Yesterday, the Senate Committee on Finance approved a measure that would make a variety of changes to the U.S. tax code by a vote of 14-12, with Republicans supporting the bill and Democrats opposing it.
As approved out of committee, the Senate bill includes several changes from the original proposal that I informed you about last week. In particular, the Senate bill makes additional changes to corporate and individual tax rates, calls for the elimination of a number of individual tax code provisions, including the alternative minimum tax, proposes an increase to the standard deduction and to the child tax credit, extends the IRS free-file program and includes a repeal of the individual mandate in the 2010 health care law. Unlike the House bill which would gradually eliminate the estate tax and reduce the current seven individual tax rates to four, the Senate proposal would double the estate tax exemption threshold, and would retain the existing seven-bracket rate structure. However, both measures, if enacted, would dramatically increase the nation’s debt, requiring major cuts to core federal programs that include Social Security, Medicare, federal employee benefit programs, and others.
NTEU was pleased the revised Senate legislation includes NTEU-supported language offered by Senators Carper (D-DE) and Brown (D-OH) expressing the need to improve IRS customer service and protections for taxpayers by reinstating appropriate IRS funding levels. In particular, the language “expresses the sense of the Senate that politically motivated budget cuts are counterproductive to deficit reduction, diminish the IRS’s ability to adequately serve taxpayers and protect taxpayer information, and reduce the IRS’s ability to enforce the law.” NTEU appreciates Senators Carper and Brown for their leadership in including this important language highlighting the need for Congress to provide the IRS with the necessary resources to carry out their taxpayer service and enforcement mission.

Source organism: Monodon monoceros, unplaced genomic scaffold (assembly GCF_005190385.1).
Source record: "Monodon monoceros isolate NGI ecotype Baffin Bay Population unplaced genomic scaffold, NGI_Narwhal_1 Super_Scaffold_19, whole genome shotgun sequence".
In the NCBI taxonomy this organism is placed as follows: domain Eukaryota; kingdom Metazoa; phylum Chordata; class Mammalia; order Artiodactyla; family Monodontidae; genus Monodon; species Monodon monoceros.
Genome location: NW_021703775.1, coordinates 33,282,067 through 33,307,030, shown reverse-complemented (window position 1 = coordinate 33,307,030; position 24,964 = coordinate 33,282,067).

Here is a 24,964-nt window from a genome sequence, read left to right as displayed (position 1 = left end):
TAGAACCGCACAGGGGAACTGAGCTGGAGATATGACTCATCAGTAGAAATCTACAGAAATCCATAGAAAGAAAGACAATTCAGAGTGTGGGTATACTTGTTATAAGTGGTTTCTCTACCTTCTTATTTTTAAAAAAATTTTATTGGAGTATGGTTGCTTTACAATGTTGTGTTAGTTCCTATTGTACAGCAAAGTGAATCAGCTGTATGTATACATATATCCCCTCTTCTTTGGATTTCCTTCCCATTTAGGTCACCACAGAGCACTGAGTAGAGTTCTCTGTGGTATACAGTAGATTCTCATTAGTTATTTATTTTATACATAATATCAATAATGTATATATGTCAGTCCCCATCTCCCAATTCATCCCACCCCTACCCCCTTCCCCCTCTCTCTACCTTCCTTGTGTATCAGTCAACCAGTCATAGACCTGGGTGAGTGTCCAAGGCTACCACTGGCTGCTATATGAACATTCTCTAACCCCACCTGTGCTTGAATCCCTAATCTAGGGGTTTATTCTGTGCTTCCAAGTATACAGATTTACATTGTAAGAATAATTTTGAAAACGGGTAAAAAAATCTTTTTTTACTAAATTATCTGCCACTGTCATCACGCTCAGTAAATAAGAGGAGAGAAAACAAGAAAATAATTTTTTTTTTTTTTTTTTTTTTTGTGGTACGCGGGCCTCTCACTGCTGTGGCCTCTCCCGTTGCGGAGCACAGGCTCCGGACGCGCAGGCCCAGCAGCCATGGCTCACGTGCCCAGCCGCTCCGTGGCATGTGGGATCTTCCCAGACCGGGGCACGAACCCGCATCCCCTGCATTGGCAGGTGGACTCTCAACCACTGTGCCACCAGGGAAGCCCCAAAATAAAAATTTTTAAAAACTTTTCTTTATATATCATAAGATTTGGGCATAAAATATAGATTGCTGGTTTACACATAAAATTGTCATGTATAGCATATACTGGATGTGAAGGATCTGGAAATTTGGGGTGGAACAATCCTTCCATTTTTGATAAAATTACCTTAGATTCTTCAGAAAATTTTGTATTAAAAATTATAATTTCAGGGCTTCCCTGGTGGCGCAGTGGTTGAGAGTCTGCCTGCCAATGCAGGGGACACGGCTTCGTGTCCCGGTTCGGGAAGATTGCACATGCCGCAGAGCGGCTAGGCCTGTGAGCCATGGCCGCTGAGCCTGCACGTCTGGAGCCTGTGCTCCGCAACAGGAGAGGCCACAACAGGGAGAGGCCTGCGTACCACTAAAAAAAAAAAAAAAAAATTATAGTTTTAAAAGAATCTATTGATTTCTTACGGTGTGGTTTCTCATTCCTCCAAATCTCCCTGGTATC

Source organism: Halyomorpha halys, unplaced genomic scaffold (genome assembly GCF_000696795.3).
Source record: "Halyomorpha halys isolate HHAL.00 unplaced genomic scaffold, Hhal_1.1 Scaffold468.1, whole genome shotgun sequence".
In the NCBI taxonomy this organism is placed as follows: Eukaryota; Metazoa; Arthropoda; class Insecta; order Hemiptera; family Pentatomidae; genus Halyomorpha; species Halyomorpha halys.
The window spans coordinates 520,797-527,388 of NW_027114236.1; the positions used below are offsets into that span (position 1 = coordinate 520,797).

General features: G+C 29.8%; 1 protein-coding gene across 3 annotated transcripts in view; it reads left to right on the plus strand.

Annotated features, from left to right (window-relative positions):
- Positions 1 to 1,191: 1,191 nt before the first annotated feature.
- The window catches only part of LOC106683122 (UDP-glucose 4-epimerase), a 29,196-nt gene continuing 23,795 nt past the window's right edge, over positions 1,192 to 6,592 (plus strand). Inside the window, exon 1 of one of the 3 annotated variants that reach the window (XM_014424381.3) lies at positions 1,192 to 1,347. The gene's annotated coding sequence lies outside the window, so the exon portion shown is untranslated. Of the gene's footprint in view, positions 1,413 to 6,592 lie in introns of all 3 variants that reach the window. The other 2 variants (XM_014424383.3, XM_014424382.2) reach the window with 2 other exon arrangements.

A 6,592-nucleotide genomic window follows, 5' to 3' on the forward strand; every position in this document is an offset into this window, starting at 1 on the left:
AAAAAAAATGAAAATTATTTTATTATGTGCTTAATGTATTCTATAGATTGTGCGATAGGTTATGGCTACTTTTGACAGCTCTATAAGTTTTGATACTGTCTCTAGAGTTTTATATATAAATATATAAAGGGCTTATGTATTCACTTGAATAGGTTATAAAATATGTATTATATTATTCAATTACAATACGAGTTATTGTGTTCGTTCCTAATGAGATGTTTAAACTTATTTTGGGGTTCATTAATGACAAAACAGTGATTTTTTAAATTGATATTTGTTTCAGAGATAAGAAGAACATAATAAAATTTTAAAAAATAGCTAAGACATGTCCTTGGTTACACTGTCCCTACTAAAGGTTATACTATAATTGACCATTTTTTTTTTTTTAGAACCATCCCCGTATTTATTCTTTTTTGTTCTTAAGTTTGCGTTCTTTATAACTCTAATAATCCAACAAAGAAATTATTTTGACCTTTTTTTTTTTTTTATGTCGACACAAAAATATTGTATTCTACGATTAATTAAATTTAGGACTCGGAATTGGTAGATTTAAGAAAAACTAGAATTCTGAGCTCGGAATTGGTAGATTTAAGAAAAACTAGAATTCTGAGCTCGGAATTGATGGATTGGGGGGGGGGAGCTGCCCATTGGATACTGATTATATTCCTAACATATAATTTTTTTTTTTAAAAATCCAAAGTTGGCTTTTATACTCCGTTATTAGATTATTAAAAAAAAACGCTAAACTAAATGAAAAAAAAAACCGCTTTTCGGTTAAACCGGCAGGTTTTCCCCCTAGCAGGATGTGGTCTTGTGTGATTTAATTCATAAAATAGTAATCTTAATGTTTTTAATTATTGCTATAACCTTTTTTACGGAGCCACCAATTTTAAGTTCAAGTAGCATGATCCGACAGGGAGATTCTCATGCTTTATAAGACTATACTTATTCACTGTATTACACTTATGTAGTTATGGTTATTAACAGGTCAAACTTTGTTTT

The next steps for the Senate bill are still uncertain at this point. The bill could advance to the full Senate for a vote following the planned congressional Thanksgiving recess next week, or the House and Senate could convene a conference committee as soon as next week to work out differences between the House-passed bill and the Senate bill approved out of committee. Any such compromise reached by a conference committee would then be subject to separate votes by the full House and Senate.
As the House and Senate decide how to proceed with further consideration of their tax reform proposals, NTEU will continue to monitor the bills and their impact on federal employees, and will keep you apprised of any important developments.